By MIN KHET MAUNG
RANGOON—A pilot program to treat multidrug-resistant tuberculosis (MDR-TB) is due to be launched next month in Burma, which is one of 22 countries in the world most affected by the disease, according to health agencies.
Tuberculosis (TB) is one of the world’s most dangerous diseases. More than eight million people worldwide become infected with TB every year and more than two million die, usually in developing or underdeveloped countries. The World Health Organization (WHO) estimates that one-third of the world’s population—more than two billion people—have been exposed to the TB pathogen.
TB is spread by germs in the air from person to person—most commonly through sneezing, coughing or spitting—and generally attacks the pulmonary system causing chronic coughing.
However, it can be successfully cured with prolonged treatment of antibiotics, usually rifampicin and isoniazid, which are considered the first-line drugs in the fight against TB.
MDR-TB is a strain of the disease which is resistant to the first-line drugs.
The two-year pilot program to combat MDR-TB will be conducted by the National TB Program (NTP), the WHO and Artsen Zonder Grenze (AZG).
According to an NTP survey in 2007, between 800,000 and 900,000 people in Burma become infected with TB annually, out of which only about 130,000 are admitted as patients. Of this number, approximately 4.2 percent of all new cases and 10 percent of re-treated cases are MDR-TB patients.
According to sources, the cost of drugs for each MDR-TB patient will be nearly US $5,000 for two years. The patients on the program would enjoy free meals and free accommodation, plus their transportation fees would be refunded while they were attending the hospital.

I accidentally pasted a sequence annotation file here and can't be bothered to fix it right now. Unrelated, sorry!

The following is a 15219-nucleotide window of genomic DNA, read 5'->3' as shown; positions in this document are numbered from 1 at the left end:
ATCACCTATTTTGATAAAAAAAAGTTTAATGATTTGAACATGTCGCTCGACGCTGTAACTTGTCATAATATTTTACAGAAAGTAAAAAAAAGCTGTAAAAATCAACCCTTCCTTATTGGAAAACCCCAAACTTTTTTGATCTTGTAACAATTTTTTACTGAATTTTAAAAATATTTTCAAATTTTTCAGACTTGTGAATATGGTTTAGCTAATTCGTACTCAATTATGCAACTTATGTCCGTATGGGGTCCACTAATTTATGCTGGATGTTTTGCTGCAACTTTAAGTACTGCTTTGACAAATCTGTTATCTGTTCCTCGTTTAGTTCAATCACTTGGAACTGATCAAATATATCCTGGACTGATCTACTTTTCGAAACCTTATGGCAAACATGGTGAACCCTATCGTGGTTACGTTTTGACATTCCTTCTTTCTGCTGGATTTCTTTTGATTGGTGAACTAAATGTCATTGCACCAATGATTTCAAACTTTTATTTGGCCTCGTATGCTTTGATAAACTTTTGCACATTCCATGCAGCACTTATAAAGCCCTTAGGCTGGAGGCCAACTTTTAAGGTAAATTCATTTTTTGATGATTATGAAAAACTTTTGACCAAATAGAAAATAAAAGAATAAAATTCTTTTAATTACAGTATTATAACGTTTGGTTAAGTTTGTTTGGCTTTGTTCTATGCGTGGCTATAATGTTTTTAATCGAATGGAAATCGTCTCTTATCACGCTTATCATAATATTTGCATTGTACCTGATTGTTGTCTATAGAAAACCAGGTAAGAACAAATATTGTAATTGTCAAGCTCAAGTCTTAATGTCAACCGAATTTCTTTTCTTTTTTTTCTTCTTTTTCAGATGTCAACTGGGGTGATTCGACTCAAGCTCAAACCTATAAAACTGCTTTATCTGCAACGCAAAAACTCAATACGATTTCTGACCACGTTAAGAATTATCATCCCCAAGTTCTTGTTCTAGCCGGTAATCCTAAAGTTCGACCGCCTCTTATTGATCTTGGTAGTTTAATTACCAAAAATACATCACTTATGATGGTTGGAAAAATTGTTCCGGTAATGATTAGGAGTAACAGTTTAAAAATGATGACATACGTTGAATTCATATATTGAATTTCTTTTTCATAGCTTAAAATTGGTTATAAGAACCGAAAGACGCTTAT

However, not everyone with MDR-TB will qualify for the pilot program. Initial treatment will only be carried out in selected townships in Rangoon and Mandalay. The program seeks to treat 100 MDR-TB patients over a 24-month period.
“The number of MDR-TB patients we will treat in this pilot program is comparatively small in a country where the MDR rate is pretty high,” an INGO official said. “But, this is a good start, and hopefully we will be able to treat more and more people in the near future based on the experience we learn from this [pilot phase].”
The five townships in Rangoon that will be included in the program are Hlaing, Shwepyithar, Hlaing Tharyar, Insein and Mayangone, while the Mandalay program will treat MDR-TB sufferers from Aungmyaytharzan, Chanmyatharzi, Chanayetharzan, Mahaaungmyay and Pyigyitagon townships.
One health worker involved in the pilot program said that they have to choose only those MDR-TB patients who live close to the hospitals where the treatment will be conducted, so they can come regularly and without fail.
"If a certain patient is coming from a faraway area, it's not certain whether he or she can be punctual and receive the treatment on a regular basis due to transportation difficulties,” the health worker said.
"If a patient fails to come on time, the disease can manifest into XDR-TB (Extensively Drug Resistant TB) from a strain of MDR-TB,” he said.
He added that future MDR-TB treatment programs will be able to treat many MDR-TB patients across the nation, based on the accomplishments from this pilot program.
However, since only those who live in the above-mentioned designated townships are eligible to receive treatment, other MDR-TB patients are worried about their health, not knowing what to expect of the future.
"How can we spend over 300,000 kyat (nearly $300) every month to treat our brother?" said a woman who looks after her MDR-TB infected brother at a government health facility in Rangoon.
As her brother's health did not improve over time in their native town, she brought him to Rangoon to have his TB condition treated and cured. However, the diagnosis showed that her brother was resistant to multi-drugs and she was told she would have to pay 300,000 kyat each month on drugs to treat him for MDR-TB.
News of the pilot program offered little relief.
“I was so sad when I heard that we, coming from outside Rangoon, are not eligible for treatment,” the woman said.
On April 10, The Irrawaddy reported that Burma is facing a serious shortage of TB drugs as its current supplier, the Global Drug Fund, will end its support at the end of 2009.